# Mythbusters Jr. & Metric Blindness

By The Metric Maven

Split Bulldog Edition

Adam Savage has returned with a new version of Mythbusters, titled Mythbusters Jr. Adam hosts a number of wunderkind who address a number of myths—-for science! In 2012, when asked about why the Mythbusters did not use the metric system in their show, the answer was:

“We try, we do both sometimes. But we’re both fully inculcated with the English system, sad to say. That’s how we think.”

Adam has now taken on the responsibility to educate a new generation in the adventures of myth-busting. During his sabbatical did he muse on measurements?—-and try to inform himself about them?—well, I’m sure this won’t be much of a spoiler—but no…. not at all it appears. Worse, it’s clear he is passing on American measurement prejudice and hubris that decreases our scientific literacy.

In a segment titled Space Scream, the team examines, if in space: “no one can hear you scream.” To investigate this assertion, they build a vacuum chamber, and then use a pump to pull a vacuum. A gauge is shown which has KPa, and also inches Hg. One of the impressionable students reads out “five inches of mercury.” Adam Savage then states: “Now the numbers you’re hearing are inches of mercury. Ten inches of mercury! They’re a standard unit of measurement for atmospheric pressure—and it goes back to one of the earliest tests on vacuum which is how far up a tube can you draw liquid mercury. Eighteen inches of mercury—and it turns out 29.92 inches is as far as you’ll ever get. That is as close to a perfect vacuum as you can get here on Earth.”

What might have been useful is explaining the other scale, the Kilopascal scale. That a pascal is a newton of force per square meter, or a force that exists over an area, like pounds per square inch, but metric. But this is a quibble compared to their metric blindness in a segment called Spider Silk vs Steel. The segment starts out astonishingly metric, but with introduced confusion about micron versus micrometer. Dr Todd Blackledge, a professor at the University of Akron, when asked how thick the spider silk is, stated it is about 3 microns. Once again, academic metric ossification in the US concerning the metric system is still on display.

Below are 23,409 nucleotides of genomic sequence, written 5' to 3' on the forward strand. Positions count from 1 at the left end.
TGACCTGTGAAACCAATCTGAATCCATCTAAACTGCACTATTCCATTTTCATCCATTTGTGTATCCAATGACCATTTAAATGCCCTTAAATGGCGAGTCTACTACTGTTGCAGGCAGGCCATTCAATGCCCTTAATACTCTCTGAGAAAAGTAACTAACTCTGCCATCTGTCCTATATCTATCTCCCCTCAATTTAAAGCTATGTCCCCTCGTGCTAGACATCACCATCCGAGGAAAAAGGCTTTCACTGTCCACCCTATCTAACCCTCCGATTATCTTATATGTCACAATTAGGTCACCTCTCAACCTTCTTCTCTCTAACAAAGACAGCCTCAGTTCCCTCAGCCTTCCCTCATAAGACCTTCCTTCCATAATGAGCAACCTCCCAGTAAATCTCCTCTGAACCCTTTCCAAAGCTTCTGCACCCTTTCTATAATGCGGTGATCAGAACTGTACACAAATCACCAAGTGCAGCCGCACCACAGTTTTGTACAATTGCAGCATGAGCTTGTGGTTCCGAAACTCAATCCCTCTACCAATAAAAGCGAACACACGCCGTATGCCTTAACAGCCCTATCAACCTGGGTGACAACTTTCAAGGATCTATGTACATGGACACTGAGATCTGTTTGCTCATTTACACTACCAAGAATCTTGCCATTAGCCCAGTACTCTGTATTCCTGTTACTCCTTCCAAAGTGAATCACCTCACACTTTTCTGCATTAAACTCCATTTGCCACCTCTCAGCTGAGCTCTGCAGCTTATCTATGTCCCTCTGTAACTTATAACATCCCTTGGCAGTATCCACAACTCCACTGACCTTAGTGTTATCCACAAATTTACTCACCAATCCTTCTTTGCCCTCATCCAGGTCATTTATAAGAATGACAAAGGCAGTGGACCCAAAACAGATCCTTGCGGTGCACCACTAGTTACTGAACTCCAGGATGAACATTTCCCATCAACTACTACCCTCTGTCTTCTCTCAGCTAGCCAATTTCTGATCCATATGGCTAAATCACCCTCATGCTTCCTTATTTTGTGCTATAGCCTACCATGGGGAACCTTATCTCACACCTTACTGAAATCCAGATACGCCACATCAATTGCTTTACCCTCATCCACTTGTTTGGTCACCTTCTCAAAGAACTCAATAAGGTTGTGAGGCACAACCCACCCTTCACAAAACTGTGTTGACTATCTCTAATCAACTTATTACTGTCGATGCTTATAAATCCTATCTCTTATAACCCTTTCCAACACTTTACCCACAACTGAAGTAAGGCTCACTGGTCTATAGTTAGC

The myth they examine is whether spider silk is stronger than steel. The spider thread used is estimated at 3 microns in thickness. I cringed, and thought the word micrometer clearly and unambiguously expresses the value of length. Then Mythbuster Jr. Allie makes me proud: “We got our hands on some pretty thin steal thread. It’s about 30 micrometers thick. We looked at our spider silk underneath a microscope, and it was about 3 micrometers thick.” The voice over narrator then quashes my metric hope, by re-introducing microns, and equating them with micrometers. Overall, still not bad for a US television program. They even show the computations! This is not kid stuff! It might have been useful for Mythbusters Jr. to have pointed out that a human hair is about 100 micrometers thick for comparison. The steel thread is about three times smaller than a human hair and the spider silk is about 30 times smaller than a human hair. Measurement expression and clarity, is clearly not Adam’s thing. He’s too inculcated in the “English System” to change.

First, a steel thread is connected between a pair of posts on upright columns. A wire hook is placed at the center. One-by-one, washers and paperclips are added to the bottom hook of the double hook, which slowly stretches the steel thread. The added mass in grams is called out. Adam spoils the metric mood by pointing out the stretch of the filament is about four inches. The total mass added when the steel fiber fails is 39.305 grams. One might question the youthful readout to 5 micrograms. That’s quite a scale. The voice-over narrator continues to use microns.

Next, 500 threads of spider silk is connected between the two connection points, and the process repeated. The amount of paper clips and washers was 83 grams when the spider silk failed. The spider silk clearly was stronger than the steel thread.

To check this result, 25 000 strands of spider silk will be placed across the two posts. Adam tells us it’s 9.5 miles of silk, or 15.2 Kilometers for refined people. The test fixture is modified by connecting a graduated container at the bottom of the test hook. This container will be filled with water until the thread under test fails. They will then have the weight in water which caused thread failure. The container is coarsely graduated in both liters and quarts.

They use a 28 gauge steel wire for the initial test, but never indicate what its diameter is, as if 28 gauge means something. They use 40 pounds of water in the reservoir and allow gravity to slowly convey it to the rectangular container stressing the steel wire. The group then weighs the water to find out what mass of water precipitated the failure. It’s 12.5 pounds. They switched to pounds?—of course they did.